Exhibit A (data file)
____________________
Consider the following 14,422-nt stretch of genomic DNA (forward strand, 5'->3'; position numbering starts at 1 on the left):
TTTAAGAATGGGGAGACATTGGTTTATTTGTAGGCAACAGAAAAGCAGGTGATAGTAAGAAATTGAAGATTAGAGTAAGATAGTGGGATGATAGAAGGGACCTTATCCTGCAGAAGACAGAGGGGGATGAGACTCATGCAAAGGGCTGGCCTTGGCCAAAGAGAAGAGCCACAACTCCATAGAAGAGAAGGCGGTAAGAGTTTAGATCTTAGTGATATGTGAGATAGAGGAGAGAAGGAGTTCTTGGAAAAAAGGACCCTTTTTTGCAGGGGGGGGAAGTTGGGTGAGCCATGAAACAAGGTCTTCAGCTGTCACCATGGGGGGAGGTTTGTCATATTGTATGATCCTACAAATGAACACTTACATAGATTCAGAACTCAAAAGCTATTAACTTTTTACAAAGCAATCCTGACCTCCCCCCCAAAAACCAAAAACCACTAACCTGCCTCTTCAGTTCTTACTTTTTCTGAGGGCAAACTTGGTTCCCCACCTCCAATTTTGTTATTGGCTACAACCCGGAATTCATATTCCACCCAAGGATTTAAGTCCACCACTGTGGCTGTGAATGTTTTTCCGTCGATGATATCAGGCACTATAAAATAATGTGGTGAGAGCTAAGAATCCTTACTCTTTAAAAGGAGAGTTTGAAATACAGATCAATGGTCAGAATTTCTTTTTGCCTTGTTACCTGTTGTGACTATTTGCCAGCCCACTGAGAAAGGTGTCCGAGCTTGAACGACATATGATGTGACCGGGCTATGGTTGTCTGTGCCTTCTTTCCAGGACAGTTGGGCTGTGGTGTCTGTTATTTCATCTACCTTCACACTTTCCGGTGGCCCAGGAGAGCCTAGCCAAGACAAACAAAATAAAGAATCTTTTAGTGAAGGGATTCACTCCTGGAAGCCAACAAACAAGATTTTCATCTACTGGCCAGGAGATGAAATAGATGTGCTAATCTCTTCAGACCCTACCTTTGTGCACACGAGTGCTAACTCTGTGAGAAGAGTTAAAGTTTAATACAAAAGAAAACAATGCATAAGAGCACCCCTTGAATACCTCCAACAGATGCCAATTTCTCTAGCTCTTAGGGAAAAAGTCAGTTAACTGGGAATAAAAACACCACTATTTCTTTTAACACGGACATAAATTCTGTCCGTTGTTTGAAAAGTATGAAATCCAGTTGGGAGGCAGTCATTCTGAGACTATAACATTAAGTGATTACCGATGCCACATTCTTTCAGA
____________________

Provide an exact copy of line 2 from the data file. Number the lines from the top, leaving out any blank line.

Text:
TTTAAGAATGGGGAGACATTGGTTTATTTGTAGGCAACAGAAAAGCAGGTGATAGTAAGAAATTGAAGATTAGAGTAAGATAGTGGGATGATAGAAGGGACCTTATCCTGCAGAAGACAGAGGGGGATGAGACTCATGCAAAGGGCTGGCCTTGGCCAAAGAGAAGAGCCACAACTCCATAGAAGAGAAGGCGGTAAGAGTTTAGATCTTAGTGATATGTGAGATAGAGGAGAGAAGGAGTTCTTGGAAAAAAGGACCCTTTTTTGCAGGGGGGGGAAGTTGGGTGAGCCATGAAACAAGGTCTTCAGCTGTCACCATGGGGGGAGGTTTGTCATATTGTATGATCCTACAAATGAACACTTACATAGATTCAGAACTCAAAAGCTATTAACTTTTTACAAAGCAATCCTGACCTCCCCCCCAAAAACCAAAAACCACTAACCTGCCTCTTCAGTTCTTACTTTTTCTGAGGGCAAACTTGGTTCCCCACCTCCAATTTTGTTATTGGCTACAACCCGGAATTCATATTCCACCCAAGGATTTAAGTCCACCACTGTGGCTGTGAATGTTTTTCCGTCGATGATATCAGGCACTATAAAATAATGTGGTGAGAGCTAAGAATCCTTACTCTTTAAAAGGAGAGTTTGAAATACAGATCAATGGTCAGAATTTCTTTTTGCCTTGTTACCTGTTGTGACTATTTGCCAGCCCACTGAGAAAGGTGTCCGAGCTTGAACGACATATGATGTGACCGGGCTATGGTTGTCTGTGCCTTCTTTCCAGGACAGTTGGGCTGTGGTGTCTGTTATTTCATCTACCTTCACACTTTCCGGTGGCCCAGGAGAGCCTAGCCAAGACAAACAAAATAAAGAATCTTTTAGTGAAGGGATTCACTCCTGGAAGCCAACAAACAAGATTTTCATCTACTGGCCAGGAGATGAAATAGATGTGCTAATCTCTTCAGACCCTACCTTTGTGCACACGAGTGCTAACTCTGTGAGAAGAGTTAAAGTTTAATACAAAAGAAAACAATGCATAAGAGCACCCCTTGAATACCTCCAACAGATGCCAATTTCTCTAGCTCTTAGGGAAAAAGTCAGTTAACTGGGAATAAAAACACCACTATTTCTTTTAACACGGACATAAATTCTGTCCGTTGTTTGAAAAGTATGAAATCCAGTTGGGAGGCAGTCATTCTGAGACTATAACATTAAGTGATTACCGATGCCACATTCTTTCAGA